35. The Lemonheads – Fade to Black

By removing just about everything from Metallica’s power ballad, the Lemonheads, in this case a solo Evan Dando, manage a nuanced transformation. Acoustic guitar means the picking at the beginning retains the progtastic feel, but it is the Dando dark brown croon that is the real alchemy here, the words now audible and, however ludicrous, credible. – Seuras Og

34. Volbeat – Don’t Tread on Me

This is the first track here off Metallica’s recent The Metallica Blacklist tribute album. Fair warning: it won’t be the last. That’s what happens when you get a slew of huge names – 53 in all – to cover your best-selling album. Hell, the thing has 12 covers of “Nothing Else Matters” alone (and, small gripe, no how good they are, placing them all back-to-back makes for an exhausting listening experience). But the first song to appear here is of a deeper cut, and from a lesser-known band. Lars Ulrich’s fellow Danes, Volbeat bring a pop-metal energy to “Don’t Tread on Me,” turning it into a storming ’80s-style barnburner. – Ray Padgett

33. Art vs. Science – Enter Sandman

Did you think you would come across a synthy turned funky “Enter Sandman” on this list? This innovative take on arguably Metallica’s most mainstream song is a rollercoaster of sound. Art vs. Science ease in, using minimal keyboard and enigmatic vocals. Then they throw in a little voice changer action to transition out of the chorus, smoothing the way between the hinted synth and full-on funk. Even though it isn’t rock per se, there is still room for some belted vocals and a guitar solo before the end. – Sara Stoudt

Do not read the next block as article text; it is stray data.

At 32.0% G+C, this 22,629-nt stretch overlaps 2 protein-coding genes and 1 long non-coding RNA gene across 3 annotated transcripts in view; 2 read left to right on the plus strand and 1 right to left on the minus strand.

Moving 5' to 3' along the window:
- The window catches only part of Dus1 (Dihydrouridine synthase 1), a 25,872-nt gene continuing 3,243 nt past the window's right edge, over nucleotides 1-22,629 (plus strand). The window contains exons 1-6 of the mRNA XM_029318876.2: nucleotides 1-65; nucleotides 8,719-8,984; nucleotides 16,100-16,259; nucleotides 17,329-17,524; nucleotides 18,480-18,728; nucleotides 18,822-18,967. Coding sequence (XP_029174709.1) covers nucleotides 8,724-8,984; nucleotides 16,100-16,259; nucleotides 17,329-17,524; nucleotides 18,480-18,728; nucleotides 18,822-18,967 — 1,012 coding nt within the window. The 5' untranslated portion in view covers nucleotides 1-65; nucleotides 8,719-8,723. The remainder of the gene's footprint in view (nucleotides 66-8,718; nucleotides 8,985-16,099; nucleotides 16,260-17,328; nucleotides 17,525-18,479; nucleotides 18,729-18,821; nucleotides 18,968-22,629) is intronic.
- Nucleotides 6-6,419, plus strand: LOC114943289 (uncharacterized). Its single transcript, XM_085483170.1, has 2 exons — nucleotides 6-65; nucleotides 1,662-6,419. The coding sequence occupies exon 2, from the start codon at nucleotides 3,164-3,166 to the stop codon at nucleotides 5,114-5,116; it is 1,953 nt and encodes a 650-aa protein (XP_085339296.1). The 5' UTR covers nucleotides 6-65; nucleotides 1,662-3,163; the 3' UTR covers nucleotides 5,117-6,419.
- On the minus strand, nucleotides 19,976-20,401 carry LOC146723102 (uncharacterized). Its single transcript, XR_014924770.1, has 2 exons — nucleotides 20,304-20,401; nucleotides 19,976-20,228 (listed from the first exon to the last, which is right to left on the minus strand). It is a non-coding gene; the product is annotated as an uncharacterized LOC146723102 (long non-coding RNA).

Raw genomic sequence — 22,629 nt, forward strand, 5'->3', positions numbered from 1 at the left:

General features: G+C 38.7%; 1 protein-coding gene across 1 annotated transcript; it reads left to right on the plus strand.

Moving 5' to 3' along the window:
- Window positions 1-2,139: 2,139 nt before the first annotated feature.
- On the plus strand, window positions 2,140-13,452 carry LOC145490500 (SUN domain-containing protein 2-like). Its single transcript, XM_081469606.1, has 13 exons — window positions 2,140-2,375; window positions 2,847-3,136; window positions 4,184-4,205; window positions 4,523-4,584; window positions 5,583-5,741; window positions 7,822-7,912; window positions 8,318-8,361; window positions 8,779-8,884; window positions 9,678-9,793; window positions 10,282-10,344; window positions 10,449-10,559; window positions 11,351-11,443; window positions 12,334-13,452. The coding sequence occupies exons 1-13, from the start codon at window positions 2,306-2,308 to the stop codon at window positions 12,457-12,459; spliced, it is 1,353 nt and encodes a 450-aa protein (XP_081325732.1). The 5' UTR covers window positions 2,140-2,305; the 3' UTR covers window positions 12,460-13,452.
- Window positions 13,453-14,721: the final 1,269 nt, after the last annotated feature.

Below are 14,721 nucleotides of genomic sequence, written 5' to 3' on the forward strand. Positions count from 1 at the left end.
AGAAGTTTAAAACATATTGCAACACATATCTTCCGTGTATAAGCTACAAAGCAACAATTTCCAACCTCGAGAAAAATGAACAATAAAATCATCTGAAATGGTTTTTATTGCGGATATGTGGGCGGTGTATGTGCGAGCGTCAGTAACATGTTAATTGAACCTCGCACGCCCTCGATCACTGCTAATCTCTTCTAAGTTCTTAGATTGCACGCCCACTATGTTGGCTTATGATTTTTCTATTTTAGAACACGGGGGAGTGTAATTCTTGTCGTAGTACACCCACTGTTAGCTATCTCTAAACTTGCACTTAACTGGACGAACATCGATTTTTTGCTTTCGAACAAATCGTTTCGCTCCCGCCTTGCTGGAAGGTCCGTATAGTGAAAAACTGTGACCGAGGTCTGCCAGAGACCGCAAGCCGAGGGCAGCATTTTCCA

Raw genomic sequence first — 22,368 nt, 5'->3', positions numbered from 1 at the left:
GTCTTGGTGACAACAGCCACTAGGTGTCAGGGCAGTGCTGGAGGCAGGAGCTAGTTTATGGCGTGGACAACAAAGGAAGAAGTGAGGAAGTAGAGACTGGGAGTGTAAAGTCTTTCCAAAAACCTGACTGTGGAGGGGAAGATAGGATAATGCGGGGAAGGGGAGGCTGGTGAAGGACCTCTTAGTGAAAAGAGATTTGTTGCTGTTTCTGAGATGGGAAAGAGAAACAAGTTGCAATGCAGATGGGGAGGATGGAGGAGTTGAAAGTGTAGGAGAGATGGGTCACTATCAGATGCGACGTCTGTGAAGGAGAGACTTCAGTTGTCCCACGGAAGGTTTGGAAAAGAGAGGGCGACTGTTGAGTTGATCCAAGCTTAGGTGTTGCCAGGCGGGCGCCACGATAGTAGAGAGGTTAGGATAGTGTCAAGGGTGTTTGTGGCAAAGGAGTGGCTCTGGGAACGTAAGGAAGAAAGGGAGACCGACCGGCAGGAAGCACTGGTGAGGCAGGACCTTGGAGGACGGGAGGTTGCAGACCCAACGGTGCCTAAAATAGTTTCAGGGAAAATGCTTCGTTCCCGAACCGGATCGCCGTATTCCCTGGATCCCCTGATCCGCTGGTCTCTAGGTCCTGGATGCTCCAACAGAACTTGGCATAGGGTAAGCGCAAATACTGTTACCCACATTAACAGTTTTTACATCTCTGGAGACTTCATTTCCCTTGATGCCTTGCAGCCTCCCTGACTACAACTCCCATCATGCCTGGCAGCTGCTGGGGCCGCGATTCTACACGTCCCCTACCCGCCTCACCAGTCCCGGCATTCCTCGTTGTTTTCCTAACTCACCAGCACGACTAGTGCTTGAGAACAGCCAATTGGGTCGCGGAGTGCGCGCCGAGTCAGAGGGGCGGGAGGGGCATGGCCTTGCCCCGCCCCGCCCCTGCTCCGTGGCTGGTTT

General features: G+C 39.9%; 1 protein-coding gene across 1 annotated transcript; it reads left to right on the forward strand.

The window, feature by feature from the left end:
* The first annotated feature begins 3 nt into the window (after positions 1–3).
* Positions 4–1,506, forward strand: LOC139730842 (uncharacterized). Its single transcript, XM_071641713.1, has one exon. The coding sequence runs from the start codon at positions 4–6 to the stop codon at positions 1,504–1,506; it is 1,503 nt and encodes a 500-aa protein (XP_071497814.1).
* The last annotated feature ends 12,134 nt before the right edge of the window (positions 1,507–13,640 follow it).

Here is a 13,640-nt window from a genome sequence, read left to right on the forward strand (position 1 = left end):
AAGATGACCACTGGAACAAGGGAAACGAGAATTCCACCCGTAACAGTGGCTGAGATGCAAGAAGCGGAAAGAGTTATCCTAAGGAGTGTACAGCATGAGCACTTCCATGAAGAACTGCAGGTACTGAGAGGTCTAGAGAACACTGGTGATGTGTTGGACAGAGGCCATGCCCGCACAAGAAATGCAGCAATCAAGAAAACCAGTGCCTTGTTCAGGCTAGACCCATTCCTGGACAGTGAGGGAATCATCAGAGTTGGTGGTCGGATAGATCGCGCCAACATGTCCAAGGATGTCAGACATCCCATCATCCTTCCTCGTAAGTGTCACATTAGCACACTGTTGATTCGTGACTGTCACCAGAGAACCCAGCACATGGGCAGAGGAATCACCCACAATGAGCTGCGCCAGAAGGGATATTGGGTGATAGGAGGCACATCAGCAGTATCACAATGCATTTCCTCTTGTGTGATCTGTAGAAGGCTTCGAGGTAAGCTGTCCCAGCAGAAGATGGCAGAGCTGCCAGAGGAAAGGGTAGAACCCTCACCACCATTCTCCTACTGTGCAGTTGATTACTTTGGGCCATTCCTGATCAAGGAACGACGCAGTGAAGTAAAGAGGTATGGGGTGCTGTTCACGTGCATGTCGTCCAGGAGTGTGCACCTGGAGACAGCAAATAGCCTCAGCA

32. Chase & Status ft. BackRoad Gee – Wherever I May Roam

UK dance duo Chase & Status get the top-line bulling, but the star of the show is grim MC BackRoad Gee, who raps James Hetfield’s lyrics. Several times I had to Google the original lyrics to make sure he hadn’t veered into his own rhymes, that’s how naturally he makes rapping metal lyrics sound. One of those “you’d never know this was a Metallica song” covers. – Ray Padgett

31. Nickelback – Sad But True

Everyone has that musical artist that they love to hate, but there is a special brand of hater that is the Nickelback hater. However, I’m asking you to hear me out. The heavy drama brought by the guitars and drums gets the crowd head banging, and when Chad Kroeger comes in, we’re a bit taken aback. His voice is transformed (this is no “look at this photograph”); it’s really deep, but controlled such that we can still understand what he is singing. There is a balance between the heaviness of the instrumentation and the almost chant of the vocals. Don’t just take my word for it; check out the universally surprised YouTube comments! – Sara Stoudt

The list continues on Page 3.